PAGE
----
Uintah Gardens construction chaos to ease by mid-June
The Uintah Gardens shopping center may look like the world's biggest a construction site right now, but by mid-June all but the new Walgreen's store - due for
completion in late July - should be back to normal.
The 5-acre strip mall at 19th and Uintah streets might even look prettier than before, according to an interview with Jill Scannell, the center's leasing executive.
New concrete islands throughout the formerly all-pavement parking lot will be planted with shrubs, with no loss of parking spaces, she said. In addition, the old pavement will be overlaid up to the Walgreen's site at the southwest corner and storefronts will be upgraded with new paint, sign fascias and restored columns, Scannell explained.
Meanwhile, the Uintah Gardens King Soopers has been implementing its own interior and exterior improvements, which are due for completion around June 1, a company spokesperson said recently.
The center is owned by Weingarten Realty Investors (under the official name of WRI Uintah Gardens LLC), with Miller Weingarten Realty LLC as the leasing management company. WRI bought the property from Robidoux Shopping Center Associates Limited Partnership in 2005.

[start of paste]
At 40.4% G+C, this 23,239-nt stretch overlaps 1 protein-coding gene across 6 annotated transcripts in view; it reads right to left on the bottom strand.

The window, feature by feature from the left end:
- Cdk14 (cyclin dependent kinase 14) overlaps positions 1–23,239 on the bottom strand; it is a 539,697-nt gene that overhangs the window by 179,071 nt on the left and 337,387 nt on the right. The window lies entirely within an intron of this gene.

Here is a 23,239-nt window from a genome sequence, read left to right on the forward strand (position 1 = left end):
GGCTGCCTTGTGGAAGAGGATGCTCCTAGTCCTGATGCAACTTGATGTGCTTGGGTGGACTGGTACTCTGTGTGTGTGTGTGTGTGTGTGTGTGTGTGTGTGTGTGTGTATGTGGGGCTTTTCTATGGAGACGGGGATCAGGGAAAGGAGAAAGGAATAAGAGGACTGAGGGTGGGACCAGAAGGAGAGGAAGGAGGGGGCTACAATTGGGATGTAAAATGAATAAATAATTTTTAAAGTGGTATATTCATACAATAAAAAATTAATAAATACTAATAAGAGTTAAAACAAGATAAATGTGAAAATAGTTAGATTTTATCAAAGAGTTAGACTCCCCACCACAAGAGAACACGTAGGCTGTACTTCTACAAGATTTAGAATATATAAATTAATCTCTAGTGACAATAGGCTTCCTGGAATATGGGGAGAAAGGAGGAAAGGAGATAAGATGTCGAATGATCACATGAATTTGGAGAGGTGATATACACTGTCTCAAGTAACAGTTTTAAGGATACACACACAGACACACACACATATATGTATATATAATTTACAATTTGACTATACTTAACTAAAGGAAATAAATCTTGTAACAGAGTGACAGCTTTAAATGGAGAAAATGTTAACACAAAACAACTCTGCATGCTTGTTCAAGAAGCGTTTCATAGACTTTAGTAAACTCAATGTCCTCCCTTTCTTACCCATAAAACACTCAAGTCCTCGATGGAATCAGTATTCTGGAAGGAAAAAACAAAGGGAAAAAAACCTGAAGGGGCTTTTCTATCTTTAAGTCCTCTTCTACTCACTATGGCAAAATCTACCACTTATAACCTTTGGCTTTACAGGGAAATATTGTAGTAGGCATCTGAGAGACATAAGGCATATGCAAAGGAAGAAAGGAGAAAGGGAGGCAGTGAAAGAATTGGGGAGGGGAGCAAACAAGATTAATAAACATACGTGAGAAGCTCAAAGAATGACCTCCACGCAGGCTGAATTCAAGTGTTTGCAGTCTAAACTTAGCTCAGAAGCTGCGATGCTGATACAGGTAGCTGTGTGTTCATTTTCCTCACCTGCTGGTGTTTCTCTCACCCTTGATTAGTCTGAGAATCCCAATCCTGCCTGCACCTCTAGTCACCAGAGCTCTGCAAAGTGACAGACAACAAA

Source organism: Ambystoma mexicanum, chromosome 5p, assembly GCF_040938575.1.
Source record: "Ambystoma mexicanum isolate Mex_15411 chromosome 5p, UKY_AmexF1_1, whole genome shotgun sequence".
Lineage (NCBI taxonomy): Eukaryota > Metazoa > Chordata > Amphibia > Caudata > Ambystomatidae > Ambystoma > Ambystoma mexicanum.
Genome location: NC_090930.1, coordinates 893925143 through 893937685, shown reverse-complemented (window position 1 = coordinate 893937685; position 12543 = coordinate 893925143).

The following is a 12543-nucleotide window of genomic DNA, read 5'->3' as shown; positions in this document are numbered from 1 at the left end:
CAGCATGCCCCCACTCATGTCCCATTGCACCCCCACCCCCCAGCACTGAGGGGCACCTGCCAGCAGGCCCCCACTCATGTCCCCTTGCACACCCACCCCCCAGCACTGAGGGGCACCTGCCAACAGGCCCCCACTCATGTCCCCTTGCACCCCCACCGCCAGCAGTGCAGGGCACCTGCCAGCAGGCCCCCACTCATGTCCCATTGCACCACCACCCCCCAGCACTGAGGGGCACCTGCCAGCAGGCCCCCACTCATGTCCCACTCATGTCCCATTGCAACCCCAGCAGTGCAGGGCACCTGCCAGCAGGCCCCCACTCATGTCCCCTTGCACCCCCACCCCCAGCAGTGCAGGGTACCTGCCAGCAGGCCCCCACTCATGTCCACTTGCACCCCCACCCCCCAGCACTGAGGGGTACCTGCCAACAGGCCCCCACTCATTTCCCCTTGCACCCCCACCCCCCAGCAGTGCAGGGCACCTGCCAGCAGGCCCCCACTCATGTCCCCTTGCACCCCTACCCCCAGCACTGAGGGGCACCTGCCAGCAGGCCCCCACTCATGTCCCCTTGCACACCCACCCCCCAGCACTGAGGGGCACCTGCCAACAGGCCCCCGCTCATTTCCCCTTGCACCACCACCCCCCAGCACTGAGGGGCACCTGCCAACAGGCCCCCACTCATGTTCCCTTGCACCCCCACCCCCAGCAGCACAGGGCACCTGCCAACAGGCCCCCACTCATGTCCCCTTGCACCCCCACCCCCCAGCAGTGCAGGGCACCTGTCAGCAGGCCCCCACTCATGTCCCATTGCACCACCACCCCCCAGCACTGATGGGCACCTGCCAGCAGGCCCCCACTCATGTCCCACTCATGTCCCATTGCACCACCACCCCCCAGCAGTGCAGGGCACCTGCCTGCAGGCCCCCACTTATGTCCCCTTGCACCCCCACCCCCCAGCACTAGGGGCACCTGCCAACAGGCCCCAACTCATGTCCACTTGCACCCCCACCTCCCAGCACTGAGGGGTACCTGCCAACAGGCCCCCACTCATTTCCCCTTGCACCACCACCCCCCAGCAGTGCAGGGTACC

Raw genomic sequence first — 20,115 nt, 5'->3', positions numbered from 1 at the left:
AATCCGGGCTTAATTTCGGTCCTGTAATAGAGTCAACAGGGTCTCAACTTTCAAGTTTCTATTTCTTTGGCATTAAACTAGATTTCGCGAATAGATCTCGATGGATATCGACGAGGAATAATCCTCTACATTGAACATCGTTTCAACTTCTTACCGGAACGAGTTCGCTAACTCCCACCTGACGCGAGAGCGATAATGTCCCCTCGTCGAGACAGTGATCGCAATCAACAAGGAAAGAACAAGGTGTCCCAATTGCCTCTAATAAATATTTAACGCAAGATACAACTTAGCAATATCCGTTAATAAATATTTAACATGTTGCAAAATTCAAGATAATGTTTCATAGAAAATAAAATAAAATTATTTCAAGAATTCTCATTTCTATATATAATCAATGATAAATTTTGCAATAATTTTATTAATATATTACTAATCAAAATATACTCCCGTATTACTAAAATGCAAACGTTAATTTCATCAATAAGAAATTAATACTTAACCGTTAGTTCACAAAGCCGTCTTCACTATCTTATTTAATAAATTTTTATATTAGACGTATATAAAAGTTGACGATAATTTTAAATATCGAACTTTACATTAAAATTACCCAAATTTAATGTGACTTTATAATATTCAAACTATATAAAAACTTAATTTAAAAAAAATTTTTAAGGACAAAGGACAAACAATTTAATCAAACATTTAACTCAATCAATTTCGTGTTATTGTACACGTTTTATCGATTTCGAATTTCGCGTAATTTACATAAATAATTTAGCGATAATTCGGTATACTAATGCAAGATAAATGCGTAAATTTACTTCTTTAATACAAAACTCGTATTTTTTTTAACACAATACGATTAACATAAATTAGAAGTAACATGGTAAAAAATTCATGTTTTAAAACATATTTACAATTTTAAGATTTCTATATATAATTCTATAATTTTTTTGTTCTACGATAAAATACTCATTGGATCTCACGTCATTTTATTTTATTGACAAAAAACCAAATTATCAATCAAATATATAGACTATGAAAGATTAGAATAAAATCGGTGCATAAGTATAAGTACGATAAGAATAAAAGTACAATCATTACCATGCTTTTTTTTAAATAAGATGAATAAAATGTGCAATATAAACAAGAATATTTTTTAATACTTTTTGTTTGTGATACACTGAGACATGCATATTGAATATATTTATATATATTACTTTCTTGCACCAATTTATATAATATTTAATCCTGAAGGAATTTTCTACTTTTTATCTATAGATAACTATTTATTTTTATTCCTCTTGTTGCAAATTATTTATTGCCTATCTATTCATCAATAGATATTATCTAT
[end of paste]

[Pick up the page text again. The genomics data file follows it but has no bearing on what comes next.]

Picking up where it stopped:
Some questions have been raised about the parking lot's new concrete islands, which appear to take the place of some parking spaces. According to Scannell, the islands are at the ends of parking aisles where there would be no spaces anyway. Their functional purpose is to channel traffic for safety reasons. She further noted that the WRI plans had been reviewed by the city.
This review process included City Planning and Regional Building Department, with opportunities for comments provided to the Traffic, Engineering and Fire departments, according to city planner Denise Tortorice.
The city-approved plans show the number of parking spaces (658) as one above the required 657, based on a formula of one space for every 300 square feet. The area used for this computation was 197,246 square feet, which is the size of the center, excluding the Walgreens portion.
The city also has requirements for the widths of aisles and spaces in new parking lots, but the city did not apply them in reviewing WRI's parking lot realignment plans, Tortorice said. She noted that the city had no original plans to go by for the 35-year-old shopping center.
Tortorice added that the center-upgrade proposal came from the property owner without any compulsion from the city. “We're glad to see this happening,” she said.
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